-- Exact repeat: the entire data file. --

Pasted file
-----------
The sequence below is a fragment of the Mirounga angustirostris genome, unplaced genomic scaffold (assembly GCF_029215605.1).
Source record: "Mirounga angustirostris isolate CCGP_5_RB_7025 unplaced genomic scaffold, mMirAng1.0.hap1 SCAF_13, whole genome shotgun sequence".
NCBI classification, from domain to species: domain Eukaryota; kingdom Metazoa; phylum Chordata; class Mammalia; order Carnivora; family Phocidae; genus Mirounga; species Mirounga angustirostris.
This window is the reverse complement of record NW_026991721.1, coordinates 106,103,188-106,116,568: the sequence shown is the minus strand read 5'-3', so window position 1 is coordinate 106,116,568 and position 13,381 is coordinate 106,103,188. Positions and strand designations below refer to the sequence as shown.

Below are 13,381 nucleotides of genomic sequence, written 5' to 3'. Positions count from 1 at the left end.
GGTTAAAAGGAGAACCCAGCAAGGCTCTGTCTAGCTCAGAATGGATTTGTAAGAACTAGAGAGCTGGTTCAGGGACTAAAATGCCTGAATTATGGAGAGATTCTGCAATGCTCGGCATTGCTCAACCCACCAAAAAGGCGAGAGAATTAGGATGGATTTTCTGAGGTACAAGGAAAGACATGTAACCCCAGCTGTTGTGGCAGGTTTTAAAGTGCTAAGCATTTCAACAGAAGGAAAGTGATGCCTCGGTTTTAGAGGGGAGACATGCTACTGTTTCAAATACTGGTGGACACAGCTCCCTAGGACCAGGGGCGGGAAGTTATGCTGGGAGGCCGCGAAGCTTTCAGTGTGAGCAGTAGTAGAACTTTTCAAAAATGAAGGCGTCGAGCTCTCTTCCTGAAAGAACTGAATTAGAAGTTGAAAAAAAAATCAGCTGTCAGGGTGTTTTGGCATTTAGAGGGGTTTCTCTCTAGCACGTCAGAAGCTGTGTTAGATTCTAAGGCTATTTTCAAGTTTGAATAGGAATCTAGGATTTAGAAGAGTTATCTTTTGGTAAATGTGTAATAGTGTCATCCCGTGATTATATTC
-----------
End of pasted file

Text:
The sequence below is a fragment of the Mirounga angustirostris genome, unplaced genomic scaffold (assembly GCF_029215605.1).
Source record: "Mirounga angustirostris isolate CCGP_5_RB_7025 unplaced genomic scaffold, mMirAng1.0.hap1 SCAF_13, whole genome shotgun sequence".
NCBI classification, from domain to species: domain Eukaryota; kingdom Metazoa; phylum Chordata; class Mammalia; order Carnivora; family Phocidae; genus Mirounga; species Mirounga angustirostris.
This window is the reverse complement of record NW_026991721.1, coordinates 106,103,188-106,116,568: the sequence shown is the minus strand read 5'-3', so window position 1 is coordinate 106,116,568 and position 13,381 is coordinate 106,103,188. Positions and strand designations below refer to the sequence as shown.

Below are 13,381 nucleotides of genomic sequence, written 5' to 3'. Positions count from 1 at the left end.
GGTTAAAAGGAGAACCCAGCAAGGCTCTGTCTAGCTCAGAATGGATTTGTAAGAACTAGAGAGCTGGTTCAGGGACTAAAATGCCTGAATTATGGAGAGATTCTGCAATGCTCGGCATTGCTCAACCCACCAAAAAGGCGAGAGAATTAGGATGGATTTTCTGAGGTACAAGGAAAGACATGTAACCCCAGCTGTTGTGGCAGGTTTTAAAGTGCTAAGCATTTCAACAGAAGGAAAGTGATGCCTCGGTTTTAGAGGGGAGACATGCTACTGTTTCAAATACTGGTGGACACAGCTCCCTAGGACCAGGGGCGGGAAGTTATGCTGGGAGGCCGCGAAGCTTTCAGTGTGAGCAGTAGTAGAACTTTTCAAAAATGAAGGCGTCGAGCTCTCTTCCTGAAAGAACTGAATTAGAAGTTGAAAAAAAAATCAGCTGTCAGGGTGTTTTGGCATTTAGAGGGGTTTCTCTCTAGCACGTCAGAAGCTGTGTTAGATTCTAAGGCTATTTTCAAGTTTGAATAGGAATCTAGGATTTAGAAGAGTTATCTTTTGGTAAATGTGTAATAGTGTCATCCCGTGATTATATTC